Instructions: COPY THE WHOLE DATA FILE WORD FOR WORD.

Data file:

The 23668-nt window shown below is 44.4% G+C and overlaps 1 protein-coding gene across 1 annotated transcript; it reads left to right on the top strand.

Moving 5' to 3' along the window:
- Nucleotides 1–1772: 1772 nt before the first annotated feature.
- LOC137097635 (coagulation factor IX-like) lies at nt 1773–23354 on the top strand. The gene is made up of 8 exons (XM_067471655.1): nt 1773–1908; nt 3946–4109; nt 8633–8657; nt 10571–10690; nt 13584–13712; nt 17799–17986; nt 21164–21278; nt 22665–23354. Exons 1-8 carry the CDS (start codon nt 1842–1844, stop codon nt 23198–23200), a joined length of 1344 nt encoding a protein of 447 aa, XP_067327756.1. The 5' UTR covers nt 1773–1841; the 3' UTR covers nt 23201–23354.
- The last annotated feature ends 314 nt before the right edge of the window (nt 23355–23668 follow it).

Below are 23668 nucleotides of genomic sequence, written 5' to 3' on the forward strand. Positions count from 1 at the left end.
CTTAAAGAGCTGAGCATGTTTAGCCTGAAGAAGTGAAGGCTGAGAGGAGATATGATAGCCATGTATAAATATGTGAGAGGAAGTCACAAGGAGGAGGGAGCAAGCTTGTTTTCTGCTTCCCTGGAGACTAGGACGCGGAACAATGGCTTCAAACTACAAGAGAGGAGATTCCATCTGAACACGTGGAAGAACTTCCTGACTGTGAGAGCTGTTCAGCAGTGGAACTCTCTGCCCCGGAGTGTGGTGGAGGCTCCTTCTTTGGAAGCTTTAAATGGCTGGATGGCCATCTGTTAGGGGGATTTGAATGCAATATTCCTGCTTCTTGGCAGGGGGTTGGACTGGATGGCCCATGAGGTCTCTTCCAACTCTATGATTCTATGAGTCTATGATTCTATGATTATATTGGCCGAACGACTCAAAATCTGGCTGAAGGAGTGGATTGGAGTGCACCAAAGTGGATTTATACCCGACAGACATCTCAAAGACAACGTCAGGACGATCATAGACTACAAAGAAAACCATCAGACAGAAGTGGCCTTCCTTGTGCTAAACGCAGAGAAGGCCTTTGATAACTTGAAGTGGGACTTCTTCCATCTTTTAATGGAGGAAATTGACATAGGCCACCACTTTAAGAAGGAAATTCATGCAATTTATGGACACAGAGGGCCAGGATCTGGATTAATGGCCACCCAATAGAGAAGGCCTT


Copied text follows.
The 23668-nt window shown below is 44.4% G+C and overlaps 1 protein-coding gene across 1 annotated transcript; it reads left to right on the top strand.

Moving 5' to 3' along the window:
- Nucleotides 1–1772: 1772 nt before the first annotated feature.
- LOC137097635 (coagulation factor IX-like) lies at nt 1773–23354 on the top strand. The gene is made up of 8 exons (XM_067471655.1): nt 1773–1908; nt 3946–4109; nt 8633–8657; nt 10571–10690; nt 13584–13712; nt 17799–17986; nt 21164–21278; nt 22665–23354. Exons 1-8 carry the CDS (start codon nt 1842–1844, stop codon nt 23198–23200), a joined length of 1344 nt encoding a protein of 447 aa, XP_067327756.1. The 5' UTR covers nt 1773–1841; the 3' UTR covers nt 23201–23354.
- The last annotated feature ends 314 nt before the right edge of the window (nt 23355–23668 follow it).

Below are 23668 nucleotides of genomic sequence, written 5' to 3' on the forward strand. Positions count from 1 at the left end.
CTTAAAGAGCTGAGCATGTTTAGCCTGAAGAAGTGAAGGCTGAGAGGAGATATGATAGCCATGTATAAATATGTGAGAGGAAGTCACAAGGAGGAGGGAGCAAGCTTGTTTTCTGCTTCCCTGGAGACTAGGACGCGGAACAATGGCTTCAAACTACAAGAGAGGAGATTCCATCTGAACACGTGGAAGAACTTCCTGACTGTGAGAGCTGTTCAGCAGTGGAACTCTCTGCCCCGGAGTGTGGTGGAGGCTCCTTCTTTGGAAGCTTTAAATGGCTGGATGGCCATCTGTTAGGGGGATTTGAATGCAATATTCCTGCTTCTTGGCAGGGGGTTGGACTGGATGGCCCATGAGGTCTCTTCCAACTCTATGATTCTATGAGTCTATGATTCTATGATTATATTGGCCGAACGACTCAAAATCTGGCTGAAGGAGTGGATTGGAGTGCACCAAAGTGGATTTATACCCGACAGACATCTCAAAGACAACGTCAGGACGATCATAGACTACAAAGAAAACCATCAGACAGAAGTGGCCTTCCTTGTGCTAAACGCAGAGAAGGCCTTTGATAACTTGAAGTGGGACTTCTTCCATCTTTTAATGGAGGAAATTGACATAGGCCACCACTTTAAGAAGGAAATTCATGCAATTTATGGACACAGAGGGCCAGGATCTGGATTAATGGCCACCCAATAGAGAAGGCCTT